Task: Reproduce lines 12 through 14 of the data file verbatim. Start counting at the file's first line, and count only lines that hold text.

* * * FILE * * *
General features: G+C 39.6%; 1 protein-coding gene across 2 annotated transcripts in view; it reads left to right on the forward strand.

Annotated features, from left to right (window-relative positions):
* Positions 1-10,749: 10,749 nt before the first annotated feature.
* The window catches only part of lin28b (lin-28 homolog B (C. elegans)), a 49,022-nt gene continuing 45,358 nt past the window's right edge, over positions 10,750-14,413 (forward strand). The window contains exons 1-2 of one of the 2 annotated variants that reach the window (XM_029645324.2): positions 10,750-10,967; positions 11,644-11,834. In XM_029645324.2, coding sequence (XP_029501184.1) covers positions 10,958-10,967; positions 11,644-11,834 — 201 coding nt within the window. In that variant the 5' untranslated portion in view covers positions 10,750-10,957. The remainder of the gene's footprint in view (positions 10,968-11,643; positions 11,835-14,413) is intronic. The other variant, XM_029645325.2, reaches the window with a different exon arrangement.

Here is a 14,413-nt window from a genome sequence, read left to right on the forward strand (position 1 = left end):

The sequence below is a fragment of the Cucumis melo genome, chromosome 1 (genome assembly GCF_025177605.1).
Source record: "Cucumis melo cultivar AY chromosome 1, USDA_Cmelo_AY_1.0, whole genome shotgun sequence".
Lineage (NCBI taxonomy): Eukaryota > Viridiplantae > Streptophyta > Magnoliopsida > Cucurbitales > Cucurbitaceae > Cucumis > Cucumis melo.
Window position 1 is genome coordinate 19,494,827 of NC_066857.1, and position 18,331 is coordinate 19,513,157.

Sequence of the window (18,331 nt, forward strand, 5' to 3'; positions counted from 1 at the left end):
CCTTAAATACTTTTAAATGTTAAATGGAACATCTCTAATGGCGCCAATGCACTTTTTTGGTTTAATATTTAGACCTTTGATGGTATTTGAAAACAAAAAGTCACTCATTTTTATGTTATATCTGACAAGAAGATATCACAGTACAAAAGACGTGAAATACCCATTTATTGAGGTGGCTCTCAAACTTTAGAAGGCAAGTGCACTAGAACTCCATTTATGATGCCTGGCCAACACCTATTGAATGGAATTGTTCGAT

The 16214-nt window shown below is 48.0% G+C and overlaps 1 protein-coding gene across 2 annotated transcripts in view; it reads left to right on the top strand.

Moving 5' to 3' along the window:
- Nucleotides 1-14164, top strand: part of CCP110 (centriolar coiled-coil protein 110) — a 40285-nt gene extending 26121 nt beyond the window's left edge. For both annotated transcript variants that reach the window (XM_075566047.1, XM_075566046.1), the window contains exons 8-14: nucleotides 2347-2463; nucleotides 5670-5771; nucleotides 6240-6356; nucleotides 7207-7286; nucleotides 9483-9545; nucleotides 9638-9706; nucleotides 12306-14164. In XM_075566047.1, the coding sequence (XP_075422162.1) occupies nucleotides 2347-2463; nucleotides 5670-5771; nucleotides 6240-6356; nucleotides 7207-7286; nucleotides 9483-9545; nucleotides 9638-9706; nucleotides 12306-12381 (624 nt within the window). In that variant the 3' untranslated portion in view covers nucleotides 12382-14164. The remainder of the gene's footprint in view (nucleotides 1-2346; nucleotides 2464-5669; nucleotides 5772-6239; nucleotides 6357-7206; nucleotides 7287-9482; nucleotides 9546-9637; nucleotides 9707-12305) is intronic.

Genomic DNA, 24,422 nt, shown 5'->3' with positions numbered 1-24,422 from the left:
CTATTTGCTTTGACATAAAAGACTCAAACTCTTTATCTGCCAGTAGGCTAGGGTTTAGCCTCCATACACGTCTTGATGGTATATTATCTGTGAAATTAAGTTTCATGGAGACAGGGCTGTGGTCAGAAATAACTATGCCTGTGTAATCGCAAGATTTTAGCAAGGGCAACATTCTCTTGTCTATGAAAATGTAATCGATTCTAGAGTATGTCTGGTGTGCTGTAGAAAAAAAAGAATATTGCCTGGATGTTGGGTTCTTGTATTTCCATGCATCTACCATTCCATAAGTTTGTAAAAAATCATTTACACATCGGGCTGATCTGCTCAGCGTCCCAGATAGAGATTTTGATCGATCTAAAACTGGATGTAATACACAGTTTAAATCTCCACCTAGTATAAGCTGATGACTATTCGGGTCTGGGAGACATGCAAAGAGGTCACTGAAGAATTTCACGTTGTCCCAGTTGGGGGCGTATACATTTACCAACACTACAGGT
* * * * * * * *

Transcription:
The 16214-nt window shown below is 48.0% G+C and overlaps 1 protein-coding gene across 2 annotated transcripts in view; it reads left to right on the top strand.

Moving 5' to 3' along the window:
- Nucleotides 1-14164, top strand: part of CCP110 (centriolar coiled-coil protein 110) — a 40285-nt gene extending 26121 nt beyond the window's left edge. For both annotated transcript variants that reach the window (XM_075566047.1, XM_075566046.1), the window contains exons 8-14: nucleotides 2347-2463; nucleotides 5670-5771; nucleotides 6240-6356; nucleotides 7207-7286; nucleotides 9483-9545; nucleotides 9638-9706; nucleotides 12306-14164. In XM_075566047.1, the coding sequence (XP_075422162.1) occupies nucleotides 2347-2463; nucleotides 5670-5771; nucleotides 6240-6356; nucleotides 7207-7286; nucleotides 9483-9545; nucleotides 9638-9706; nucleotides 12306-12381 (624 nt within the window). In that variant the 3' untranslated portion in view covers nucleotides 12382-14164. The remainder of the gene's footprint in view (nucleotides 1-2346; nucleotides 2464-5669; nucleotides 5772-6239; nucleotides 6357-7206; nucleotides 7287-9482; nucleotides 9546-9637; nucleotides 9707-12305) is intronic.